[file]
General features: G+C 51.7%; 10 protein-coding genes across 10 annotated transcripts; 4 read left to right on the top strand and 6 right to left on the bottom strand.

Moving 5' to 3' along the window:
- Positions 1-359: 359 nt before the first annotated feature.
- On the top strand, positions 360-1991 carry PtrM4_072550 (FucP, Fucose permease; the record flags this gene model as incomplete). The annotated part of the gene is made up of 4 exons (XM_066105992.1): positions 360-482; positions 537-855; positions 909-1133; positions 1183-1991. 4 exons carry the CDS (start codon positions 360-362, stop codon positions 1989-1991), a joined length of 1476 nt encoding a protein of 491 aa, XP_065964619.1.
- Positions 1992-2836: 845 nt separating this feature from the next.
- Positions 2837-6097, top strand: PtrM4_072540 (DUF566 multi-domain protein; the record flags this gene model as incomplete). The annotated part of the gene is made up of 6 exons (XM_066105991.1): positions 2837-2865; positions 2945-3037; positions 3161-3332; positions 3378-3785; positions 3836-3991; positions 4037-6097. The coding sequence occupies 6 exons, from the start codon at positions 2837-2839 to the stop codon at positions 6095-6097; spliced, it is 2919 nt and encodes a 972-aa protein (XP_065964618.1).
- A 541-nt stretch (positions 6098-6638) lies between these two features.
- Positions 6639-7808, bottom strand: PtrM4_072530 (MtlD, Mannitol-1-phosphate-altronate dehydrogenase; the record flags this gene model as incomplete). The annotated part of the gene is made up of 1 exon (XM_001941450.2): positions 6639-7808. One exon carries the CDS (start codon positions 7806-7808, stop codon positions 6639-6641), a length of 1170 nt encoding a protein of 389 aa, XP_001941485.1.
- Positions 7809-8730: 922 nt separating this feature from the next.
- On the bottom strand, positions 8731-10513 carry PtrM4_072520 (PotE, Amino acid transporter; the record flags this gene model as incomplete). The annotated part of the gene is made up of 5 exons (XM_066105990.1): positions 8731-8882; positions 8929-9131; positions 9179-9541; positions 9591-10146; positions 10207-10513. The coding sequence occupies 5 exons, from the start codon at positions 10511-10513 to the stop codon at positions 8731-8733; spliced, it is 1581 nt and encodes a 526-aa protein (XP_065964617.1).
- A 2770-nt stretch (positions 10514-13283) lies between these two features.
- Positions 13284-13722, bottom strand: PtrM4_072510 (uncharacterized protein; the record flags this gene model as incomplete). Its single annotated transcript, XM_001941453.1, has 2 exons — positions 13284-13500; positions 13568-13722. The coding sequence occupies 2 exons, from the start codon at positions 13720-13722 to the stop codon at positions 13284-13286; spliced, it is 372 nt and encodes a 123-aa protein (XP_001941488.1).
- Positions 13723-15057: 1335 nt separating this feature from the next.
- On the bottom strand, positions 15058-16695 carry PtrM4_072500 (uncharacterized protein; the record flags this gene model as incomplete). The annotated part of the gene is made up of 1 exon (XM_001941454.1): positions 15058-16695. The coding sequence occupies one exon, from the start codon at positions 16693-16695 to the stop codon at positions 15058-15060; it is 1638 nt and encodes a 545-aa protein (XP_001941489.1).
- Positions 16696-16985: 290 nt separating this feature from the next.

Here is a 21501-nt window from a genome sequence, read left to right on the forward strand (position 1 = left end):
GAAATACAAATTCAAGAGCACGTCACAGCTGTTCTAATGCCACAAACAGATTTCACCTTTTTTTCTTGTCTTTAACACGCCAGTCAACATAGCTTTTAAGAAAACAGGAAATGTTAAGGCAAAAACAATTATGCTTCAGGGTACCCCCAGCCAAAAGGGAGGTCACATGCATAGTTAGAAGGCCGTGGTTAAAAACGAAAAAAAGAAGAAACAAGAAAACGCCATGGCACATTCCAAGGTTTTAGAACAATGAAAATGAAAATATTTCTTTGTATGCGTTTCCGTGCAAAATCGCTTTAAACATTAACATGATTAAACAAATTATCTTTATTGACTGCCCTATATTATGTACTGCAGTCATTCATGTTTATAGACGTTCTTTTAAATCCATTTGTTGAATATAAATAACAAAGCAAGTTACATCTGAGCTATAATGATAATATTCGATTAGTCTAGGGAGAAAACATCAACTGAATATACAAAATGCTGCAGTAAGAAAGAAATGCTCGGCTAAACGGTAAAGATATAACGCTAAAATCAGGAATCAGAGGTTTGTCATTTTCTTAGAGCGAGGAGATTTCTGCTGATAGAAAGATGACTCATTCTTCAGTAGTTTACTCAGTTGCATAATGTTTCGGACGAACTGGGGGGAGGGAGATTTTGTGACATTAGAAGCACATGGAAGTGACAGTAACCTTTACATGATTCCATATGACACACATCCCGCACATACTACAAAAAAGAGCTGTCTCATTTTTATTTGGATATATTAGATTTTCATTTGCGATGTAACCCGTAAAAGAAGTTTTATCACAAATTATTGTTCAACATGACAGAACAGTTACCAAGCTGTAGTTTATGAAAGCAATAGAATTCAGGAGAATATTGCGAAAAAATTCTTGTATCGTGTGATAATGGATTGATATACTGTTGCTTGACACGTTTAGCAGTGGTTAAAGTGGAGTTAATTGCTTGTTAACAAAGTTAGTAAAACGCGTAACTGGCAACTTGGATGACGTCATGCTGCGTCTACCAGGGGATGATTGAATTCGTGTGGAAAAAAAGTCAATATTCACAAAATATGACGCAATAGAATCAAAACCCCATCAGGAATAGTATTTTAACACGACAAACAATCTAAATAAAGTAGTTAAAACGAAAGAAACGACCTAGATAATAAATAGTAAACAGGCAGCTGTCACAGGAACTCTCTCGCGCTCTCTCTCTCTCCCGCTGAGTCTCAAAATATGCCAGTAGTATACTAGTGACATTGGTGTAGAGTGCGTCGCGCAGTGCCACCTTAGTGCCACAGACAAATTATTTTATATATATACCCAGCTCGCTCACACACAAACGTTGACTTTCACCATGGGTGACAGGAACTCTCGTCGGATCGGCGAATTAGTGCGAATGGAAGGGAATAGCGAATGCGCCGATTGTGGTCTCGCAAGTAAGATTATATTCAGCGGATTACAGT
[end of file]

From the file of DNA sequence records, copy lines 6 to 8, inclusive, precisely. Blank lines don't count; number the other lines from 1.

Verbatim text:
- Positions 2837-6097, top strand: PtrM4_072540 (DUF566 multi-domain protein; the record flags this gene model as incomplete). The annotated part of the gene is made up of 6 exons (XM_066105991.1): positions 2837-2865; positions 2945-3037; positions 3161-3332; positions 3378-3785; positions 3836-3991; positions 4037-6097. The coding sequence occupies 6 exons, from the start codon at positions 2837-2839 to the stop codon at positions 6095-6097; spliced, it is 2919 nt and encodes a 972-aa protein (XP_065964618.1).
- A 541-nt stretch (positions 6098-6638) lies between these two features.
- Positions 6639-7808, bottom strand: PtrM4_072530 (MtlD, Mannitol-1-phosphate-altronate dehydrogenase; the record flags this gene model as incomplete). The annotated part of the gene is made up of 1 exon (XM_001941450.2): positions 6639-7808. One exon carries the CDS (start codon positions 7806-7808, stop codon positions 6639-6641), a length of 1170 nt encoding a protein of 389 aa, XP_001941485.1.